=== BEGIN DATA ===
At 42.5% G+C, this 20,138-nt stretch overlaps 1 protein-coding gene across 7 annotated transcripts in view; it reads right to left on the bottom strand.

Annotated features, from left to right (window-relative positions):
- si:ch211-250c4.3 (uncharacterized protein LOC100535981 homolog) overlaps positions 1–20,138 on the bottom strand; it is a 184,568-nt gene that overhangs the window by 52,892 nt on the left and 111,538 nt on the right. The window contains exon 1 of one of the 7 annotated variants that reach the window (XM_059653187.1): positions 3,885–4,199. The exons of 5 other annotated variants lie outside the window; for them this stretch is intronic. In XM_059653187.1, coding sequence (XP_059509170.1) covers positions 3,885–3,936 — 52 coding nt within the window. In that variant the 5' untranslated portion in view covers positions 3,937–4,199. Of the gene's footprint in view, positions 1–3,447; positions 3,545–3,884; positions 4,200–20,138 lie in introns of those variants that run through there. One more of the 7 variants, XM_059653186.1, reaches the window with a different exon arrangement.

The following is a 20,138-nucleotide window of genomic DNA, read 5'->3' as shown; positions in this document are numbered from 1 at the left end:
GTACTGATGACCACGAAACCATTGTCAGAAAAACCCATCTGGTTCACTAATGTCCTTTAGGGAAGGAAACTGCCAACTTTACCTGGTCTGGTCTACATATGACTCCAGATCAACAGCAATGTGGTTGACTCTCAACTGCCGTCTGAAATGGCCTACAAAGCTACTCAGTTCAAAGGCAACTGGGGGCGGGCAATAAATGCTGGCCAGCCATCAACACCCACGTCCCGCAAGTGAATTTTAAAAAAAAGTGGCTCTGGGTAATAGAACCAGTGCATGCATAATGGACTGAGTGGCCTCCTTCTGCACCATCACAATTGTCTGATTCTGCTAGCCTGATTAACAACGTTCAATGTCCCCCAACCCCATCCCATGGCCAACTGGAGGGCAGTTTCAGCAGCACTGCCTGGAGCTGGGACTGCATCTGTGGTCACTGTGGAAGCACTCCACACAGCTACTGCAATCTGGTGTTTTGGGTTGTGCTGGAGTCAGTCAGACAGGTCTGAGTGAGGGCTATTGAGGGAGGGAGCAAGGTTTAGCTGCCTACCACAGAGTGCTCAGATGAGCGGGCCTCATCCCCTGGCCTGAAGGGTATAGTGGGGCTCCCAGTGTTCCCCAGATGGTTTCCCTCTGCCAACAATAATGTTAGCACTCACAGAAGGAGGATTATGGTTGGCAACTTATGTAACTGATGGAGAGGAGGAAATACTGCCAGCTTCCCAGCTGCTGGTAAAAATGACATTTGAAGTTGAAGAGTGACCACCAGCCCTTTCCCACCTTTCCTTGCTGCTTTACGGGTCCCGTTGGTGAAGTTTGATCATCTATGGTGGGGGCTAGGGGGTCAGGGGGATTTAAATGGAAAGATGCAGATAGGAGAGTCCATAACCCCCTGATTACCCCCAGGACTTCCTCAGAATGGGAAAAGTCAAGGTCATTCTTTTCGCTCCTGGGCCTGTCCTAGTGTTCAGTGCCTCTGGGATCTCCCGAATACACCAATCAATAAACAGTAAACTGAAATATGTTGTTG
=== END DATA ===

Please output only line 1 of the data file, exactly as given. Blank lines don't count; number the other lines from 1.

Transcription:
At 42.5% G+C, this 20,138-nt stretch overlaps 1 protein-coding gene across 7 annotated transcripts in view; it reads right to left on the bottom strand.